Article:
Magazine article USA TODAY

"Assassin" Targets "Local" Supernovae

Magazine article USA TODAY

"Assassin" Targets "Local" Supernovae

Article excerpt

While many astronomical collaborations use powerful telescopes to target individual objects in the distant universe, a project at Ohio State University, Columbus, is doing something different: employing small telescopes to study a growing portion of the nearby universe all at once. The strategy is paying off. At an American Astronomical Society meeting, researchers reported early successes from the AllSky Automated Survey for Supernovae (ASAS-SN) --pronounced "assassin."

Since it officially launched in May 2014, ASAS-SN has detected 89 bright supernovae and counting--more than all other professional astronomical surveys combined. The survey consists of a half-dozen six-inch telescopes--four in Hawaii and two in Chile--and a cadre of telescopes volunteered by amateurs around the world.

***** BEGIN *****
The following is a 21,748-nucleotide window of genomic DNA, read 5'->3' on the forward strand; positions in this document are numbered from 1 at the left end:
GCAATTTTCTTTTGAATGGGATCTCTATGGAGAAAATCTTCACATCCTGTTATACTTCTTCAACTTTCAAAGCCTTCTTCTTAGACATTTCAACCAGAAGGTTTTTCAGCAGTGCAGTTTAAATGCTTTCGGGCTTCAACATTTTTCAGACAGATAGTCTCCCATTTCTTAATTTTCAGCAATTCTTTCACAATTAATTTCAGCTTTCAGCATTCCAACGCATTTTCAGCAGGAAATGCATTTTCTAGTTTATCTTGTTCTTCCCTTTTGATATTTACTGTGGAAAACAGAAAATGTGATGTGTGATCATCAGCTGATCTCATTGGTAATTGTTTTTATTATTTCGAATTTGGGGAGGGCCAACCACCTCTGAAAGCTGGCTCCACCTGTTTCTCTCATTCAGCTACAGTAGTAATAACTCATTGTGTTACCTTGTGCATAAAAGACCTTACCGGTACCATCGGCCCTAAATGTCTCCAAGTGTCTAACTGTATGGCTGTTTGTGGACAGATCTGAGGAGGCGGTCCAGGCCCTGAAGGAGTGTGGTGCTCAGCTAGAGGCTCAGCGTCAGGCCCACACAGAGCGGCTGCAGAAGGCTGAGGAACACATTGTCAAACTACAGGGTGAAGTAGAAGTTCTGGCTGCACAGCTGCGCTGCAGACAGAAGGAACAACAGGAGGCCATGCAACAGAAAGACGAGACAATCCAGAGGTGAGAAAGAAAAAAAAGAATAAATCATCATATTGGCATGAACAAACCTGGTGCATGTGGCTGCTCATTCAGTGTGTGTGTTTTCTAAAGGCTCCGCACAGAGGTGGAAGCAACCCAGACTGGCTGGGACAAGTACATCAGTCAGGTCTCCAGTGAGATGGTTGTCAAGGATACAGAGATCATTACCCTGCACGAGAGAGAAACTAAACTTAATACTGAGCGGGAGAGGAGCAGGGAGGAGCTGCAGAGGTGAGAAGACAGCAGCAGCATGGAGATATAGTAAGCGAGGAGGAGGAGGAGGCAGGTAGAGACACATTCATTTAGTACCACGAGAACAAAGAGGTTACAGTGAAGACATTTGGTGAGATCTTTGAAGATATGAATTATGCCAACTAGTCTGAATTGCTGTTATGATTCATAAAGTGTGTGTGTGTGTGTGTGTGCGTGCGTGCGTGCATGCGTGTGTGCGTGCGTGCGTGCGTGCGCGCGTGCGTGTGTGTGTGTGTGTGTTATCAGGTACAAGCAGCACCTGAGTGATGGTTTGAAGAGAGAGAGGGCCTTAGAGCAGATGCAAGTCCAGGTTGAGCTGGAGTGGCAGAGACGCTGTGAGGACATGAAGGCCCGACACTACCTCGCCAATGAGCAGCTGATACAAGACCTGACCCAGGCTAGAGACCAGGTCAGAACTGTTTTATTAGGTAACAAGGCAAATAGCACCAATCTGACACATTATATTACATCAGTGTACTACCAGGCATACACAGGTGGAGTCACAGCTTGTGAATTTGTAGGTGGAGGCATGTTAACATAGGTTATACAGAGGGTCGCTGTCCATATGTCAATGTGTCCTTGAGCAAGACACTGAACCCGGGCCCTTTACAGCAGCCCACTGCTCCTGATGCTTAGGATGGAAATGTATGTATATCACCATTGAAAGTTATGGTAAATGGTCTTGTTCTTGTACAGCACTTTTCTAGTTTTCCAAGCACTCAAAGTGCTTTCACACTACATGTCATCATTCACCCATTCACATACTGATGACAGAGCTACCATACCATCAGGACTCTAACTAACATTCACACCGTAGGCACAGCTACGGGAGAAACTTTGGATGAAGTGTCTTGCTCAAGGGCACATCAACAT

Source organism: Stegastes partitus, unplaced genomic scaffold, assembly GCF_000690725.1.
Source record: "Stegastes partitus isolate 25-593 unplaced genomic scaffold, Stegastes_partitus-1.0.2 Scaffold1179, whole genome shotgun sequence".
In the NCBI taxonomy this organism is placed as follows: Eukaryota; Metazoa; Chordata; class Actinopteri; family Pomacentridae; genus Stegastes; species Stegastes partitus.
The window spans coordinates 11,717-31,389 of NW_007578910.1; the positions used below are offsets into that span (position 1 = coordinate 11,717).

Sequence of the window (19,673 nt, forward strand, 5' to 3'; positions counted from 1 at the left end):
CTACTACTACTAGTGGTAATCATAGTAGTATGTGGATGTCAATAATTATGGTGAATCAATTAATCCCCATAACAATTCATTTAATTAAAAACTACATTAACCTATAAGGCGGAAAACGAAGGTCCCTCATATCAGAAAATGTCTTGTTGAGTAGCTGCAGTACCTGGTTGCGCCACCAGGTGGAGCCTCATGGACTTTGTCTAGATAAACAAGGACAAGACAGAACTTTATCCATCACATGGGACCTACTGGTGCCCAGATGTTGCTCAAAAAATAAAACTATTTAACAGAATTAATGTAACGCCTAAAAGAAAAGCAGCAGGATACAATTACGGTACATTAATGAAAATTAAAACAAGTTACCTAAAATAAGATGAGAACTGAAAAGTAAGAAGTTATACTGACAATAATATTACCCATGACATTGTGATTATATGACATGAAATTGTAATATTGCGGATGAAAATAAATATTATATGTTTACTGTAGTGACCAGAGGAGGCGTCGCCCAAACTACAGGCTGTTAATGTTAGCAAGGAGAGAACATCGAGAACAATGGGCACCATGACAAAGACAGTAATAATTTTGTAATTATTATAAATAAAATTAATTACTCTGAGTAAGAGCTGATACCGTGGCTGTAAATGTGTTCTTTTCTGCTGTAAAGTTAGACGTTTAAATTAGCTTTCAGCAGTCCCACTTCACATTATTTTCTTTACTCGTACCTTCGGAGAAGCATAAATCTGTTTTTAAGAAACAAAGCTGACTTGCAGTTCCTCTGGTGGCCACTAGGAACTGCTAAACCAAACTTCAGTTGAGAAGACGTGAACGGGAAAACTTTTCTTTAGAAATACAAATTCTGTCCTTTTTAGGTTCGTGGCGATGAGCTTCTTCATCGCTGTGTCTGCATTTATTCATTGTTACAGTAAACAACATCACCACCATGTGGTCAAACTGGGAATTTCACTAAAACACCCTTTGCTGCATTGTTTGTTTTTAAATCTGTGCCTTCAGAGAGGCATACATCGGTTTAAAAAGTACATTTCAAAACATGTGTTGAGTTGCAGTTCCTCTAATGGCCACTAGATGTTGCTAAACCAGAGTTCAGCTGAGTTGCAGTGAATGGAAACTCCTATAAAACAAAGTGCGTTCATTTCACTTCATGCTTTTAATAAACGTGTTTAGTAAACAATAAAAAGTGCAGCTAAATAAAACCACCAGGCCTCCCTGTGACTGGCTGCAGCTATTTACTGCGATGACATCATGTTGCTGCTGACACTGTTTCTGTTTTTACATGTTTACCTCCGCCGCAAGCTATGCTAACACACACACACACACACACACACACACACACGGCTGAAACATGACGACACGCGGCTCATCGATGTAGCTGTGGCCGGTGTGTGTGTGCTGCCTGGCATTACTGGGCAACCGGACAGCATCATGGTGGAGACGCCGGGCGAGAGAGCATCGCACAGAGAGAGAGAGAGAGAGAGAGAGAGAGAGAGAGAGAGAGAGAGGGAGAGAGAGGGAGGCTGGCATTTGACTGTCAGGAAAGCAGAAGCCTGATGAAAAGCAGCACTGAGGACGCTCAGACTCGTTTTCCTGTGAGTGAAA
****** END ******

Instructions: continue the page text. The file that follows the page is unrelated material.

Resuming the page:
Two additional telescopes are set to go online this year and, because the survey is capturing hundreds of other bright, local objects in addition to supernovae, researchers are about to launch a series of spinoff projects, each geared to serve the growing interests of amateurs and professional astronomers alike.

ASAS-SN covers the nearest 500,000,000 light-years around the Milky Way galaxy--about one percent of the observable universe, the edge of which is more than 46,000,000,000 light-years away.

"It's natural to be interested in our local neighborhood. …

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